Sacrifice of a Loving God
The homily today describes how we are forgiven not by what we do, but by what God does. Going Behind the Word describes why the Sacrament of Confession is in fact how it is that we experience forgiveness by what God does and not what we do.
Going Behind the Word
Why do I have to Go to Confession? Can’t God forgive my sins?
Let’s answer the second question first. Can’t God forgive my sins? Of course. God is always the one who chooses to forgive sins. Going to confession does not change the fact that God is the agent of forgiveness. And yet, God shares this authority with his Church through the priest. “Only God forgives sins. Since he is the Son of God, Jesus says of himself, “The Son of man has authority on earth to forgive sins” and exercises this divine power: “Your sins are forgiven.” Further, by virtue of his divine authority he gives this power to men to exercise in his name.”
But why does the Catholic Church insist on the celebration of Confession, with the telling of sins to a priest as a way to obtain this forgiveness from God? The Catechism of the Catholic Church helps us to see that every time we sin, it is not only our relationship with God that is broken. It is also the relationship with the Church that is broken too. “Those who approach the sacrament of Penance obtain pardon from God’s mercy for the offense committed against him, and are, at the same time, reconciled with the Church which they have wounded by their sins and which by charity, by example, and by prayer labors for their conversion.” (Lumen Gentium, 11, #2)
Sin is not only between God and me
It can be easy to reduce sin as a brokenness only between God and me. But sin creates a brokenness not only between God, but also with the Church, and the other members of the Body of Christ. Sin breaks relationships. And while the forgiveness of God heals our brokenness with him, it is not the only remedy for brokenness.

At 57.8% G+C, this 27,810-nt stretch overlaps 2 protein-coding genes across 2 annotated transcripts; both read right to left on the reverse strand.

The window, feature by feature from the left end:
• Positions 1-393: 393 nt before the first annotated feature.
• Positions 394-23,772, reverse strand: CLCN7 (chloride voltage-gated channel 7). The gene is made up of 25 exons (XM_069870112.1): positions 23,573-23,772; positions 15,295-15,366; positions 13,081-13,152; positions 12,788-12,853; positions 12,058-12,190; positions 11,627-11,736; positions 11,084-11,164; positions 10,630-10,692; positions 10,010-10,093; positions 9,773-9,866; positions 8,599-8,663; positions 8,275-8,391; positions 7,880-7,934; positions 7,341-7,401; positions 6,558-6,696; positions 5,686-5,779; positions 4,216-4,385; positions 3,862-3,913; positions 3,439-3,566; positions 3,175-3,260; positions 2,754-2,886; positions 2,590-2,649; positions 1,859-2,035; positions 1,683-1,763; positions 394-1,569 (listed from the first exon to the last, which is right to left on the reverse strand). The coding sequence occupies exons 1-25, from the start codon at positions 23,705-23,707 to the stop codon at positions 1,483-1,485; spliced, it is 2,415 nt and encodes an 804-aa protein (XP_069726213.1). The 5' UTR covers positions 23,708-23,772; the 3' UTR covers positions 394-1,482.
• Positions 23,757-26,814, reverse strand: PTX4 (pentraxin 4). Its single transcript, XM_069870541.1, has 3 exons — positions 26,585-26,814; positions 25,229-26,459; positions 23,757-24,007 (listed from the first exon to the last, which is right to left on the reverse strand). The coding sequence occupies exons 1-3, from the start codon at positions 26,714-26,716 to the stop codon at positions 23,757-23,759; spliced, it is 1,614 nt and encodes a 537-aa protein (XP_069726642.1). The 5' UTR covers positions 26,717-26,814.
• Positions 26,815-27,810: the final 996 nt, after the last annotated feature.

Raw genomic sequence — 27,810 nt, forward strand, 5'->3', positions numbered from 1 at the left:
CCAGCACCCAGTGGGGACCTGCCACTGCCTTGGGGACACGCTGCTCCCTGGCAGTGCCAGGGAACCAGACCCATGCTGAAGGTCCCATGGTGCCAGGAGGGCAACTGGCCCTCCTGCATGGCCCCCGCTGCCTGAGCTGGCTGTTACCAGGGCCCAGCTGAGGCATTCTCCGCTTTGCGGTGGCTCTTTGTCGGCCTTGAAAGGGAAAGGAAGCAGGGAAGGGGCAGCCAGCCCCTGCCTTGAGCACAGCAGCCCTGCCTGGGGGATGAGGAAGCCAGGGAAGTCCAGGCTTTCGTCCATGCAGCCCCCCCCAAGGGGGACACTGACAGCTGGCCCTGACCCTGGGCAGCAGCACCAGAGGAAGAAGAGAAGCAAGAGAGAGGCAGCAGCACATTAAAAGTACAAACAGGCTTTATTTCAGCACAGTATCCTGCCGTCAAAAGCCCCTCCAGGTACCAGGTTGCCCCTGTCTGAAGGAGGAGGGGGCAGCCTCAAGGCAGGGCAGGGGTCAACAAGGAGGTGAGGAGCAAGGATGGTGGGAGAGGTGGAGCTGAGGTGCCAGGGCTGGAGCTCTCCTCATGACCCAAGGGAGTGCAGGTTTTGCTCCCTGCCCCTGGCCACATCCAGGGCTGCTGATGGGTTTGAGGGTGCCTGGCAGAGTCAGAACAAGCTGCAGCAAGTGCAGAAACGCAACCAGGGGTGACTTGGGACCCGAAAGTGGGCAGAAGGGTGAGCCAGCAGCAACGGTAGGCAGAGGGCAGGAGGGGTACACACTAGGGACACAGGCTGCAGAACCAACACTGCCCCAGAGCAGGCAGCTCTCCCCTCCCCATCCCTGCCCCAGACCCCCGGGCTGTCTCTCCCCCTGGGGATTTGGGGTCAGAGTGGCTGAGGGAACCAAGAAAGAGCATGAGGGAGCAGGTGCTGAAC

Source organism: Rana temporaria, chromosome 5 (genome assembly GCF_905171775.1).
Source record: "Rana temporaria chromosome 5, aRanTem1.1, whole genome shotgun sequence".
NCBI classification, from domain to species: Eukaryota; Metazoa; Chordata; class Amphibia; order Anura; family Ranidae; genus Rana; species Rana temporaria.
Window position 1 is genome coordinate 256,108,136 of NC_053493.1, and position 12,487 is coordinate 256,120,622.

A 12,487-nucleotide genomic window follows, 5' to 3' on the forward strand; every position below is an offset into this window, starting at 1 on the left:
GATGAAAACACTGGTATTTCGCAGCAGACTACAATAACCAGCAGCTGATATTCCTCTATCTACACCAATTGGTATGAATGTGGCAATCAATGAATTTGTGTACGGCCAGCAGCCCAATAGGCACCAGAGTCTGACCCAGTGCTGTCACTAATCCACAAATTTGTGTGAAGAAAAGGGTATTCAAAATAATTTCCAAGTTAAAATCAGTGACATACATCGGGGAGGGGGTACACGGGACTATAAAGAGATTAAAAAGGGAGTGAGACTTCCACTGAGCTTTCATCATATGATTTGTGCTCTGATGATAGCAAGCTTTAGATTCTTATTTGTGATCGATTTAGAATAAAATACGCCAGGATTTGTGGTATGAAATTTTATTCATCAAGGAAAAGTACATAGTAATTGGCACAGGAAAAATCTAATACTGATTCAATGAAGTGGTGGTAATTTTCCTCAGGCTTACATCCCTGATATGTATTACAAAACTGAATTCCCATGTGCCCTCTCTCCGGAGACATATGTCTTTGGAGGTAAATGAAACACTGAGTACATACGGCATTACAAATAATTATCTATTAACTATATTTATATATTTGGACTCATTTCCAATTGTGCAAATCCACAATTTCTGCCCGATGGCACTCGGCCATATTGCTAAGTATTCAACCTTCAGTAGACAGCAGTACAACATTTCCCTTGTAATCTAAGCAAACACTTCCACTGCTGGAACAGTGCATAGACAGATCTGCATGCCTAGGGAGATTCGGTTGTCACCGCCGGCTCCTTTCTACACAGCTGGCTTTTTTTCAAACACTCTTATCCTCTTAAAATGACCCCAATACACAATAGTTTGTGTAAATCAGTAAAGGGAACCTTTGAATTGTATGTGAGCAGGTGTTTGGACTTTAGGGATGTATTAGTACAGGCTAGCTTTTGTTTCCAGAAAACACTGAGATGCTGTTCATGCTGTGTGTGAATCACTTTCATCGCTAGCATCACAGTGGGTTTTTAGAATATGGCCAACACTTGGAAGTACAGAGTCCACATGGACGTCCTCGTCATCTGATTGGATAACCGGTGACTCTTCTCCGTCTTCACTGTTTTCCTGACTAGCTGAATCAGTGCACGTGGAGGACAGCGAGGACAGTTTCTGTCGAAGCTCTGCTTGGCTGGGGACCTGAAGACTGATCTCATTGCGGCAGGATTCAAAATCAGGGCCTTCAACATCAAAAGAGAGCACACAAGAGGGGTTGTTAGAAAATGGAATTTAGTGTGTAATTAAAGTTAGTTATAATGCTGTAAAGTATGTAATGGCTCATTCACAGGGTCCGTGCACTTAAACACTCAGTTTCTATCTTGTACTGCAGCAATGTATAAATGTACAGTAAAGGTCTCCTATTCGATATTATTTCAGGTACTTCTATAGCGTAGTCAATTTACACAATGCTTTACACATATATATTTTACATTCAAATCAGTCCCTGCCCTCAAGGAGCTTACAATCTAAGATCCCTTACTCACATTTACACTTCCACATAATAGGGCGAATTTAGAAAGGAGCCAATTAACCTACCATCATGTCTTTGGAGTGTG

And Jesus knew this, of course. He knew that the human failure that is sin also was a failure of human relationship too. When Peter denied knowing Jesus, the healing Jesus offered was not simply to Peter alone. Jesus forgave Peter. His sins were forgiven.
But when Jesus three times asks Peter if he loves him, he does so in the presence of the other apostles. This is because the forgiveness of Peter also needed to be seen as a healing of the brokenness Peter’s denial caused in the other apostles.
Forgiveness of Sin Means Restoring Relationships
Sometimes it is easy to see that the forgiveness of sins means restoring relationships. If I have an argument with someone and say things I regret, then I need to apologize to the person I offend. While it is good and right to ask God to forgive my sins, I too need to seek the forgiveness of the person I offend when I am aware of it.
There are other times when I am not aware of the ways my actions harm others, even if I know I have sinned. But God does. By celebrating the sacrament of Confession, God is able to help me to heal the broken relationships I may not even realize I have broken.
Confession is a Call to Conversion
When I participate in the sacrament of confession, I am also reminded of the call to conversion that is for the entire body of Christ. The Catholic Church understands the call to conversion as “an uninterrupted task for the whole Church.” Being a Christian involves both a personal relationship with Jesus, and our communal relationship with Jesus.
The gospel begins with the call for all of us to change. “Repent!” we are told. But this is not just an external change. Much more importantly it is an internal change of our hearts. Again, the Catechism of the Catholic Church:
“Interior repentance is a radical reorientation of our whole life, a return, a conversion to God with all our heart, an end of sin, a turning away from evil, with repugnance toward the evil actions we have committed. At the same time it entails the desire and resolution to change one’s life, with hope in God’s mercy and trust in the help of his grace. This conversion of heart is accompanied by a salutary pain and sadness which the Fathers called animi cruciatus (affliction of spirit) and compunctio cordis (repentance of heart).”
Why do I have to go to confession?
And so the answer to this question is because this is the way that God set up attaining the forgiveness given to us when Jesus died on the Cross for our sins. The remedy for brokenness is that God both forgives our sins and provides healing of the brokenness that our sin causes in the other relationships we have in the Church.
“Sin is before all else an offense against God, a rupture of communion with him. At the same time it damages communion with the Church. For this reason conversion entails both God’s forgiveness and reconciliation with the Church, which are expressed and accomplished liturgically by the sacrament of Penance and Reconciliation.” (Catechism of the Catholic Church, 1440)
But it also matters because the priest, acting in the person of Christ, can help us to see more clearly those ways in which we have sinned. Sometimes the priest can help us to see that our sinfulness may be more serious than we realize. At other times, the priest can help us to put our sinfulness in a more proper perspective that helps us to see that our sins can indeed be forgiven.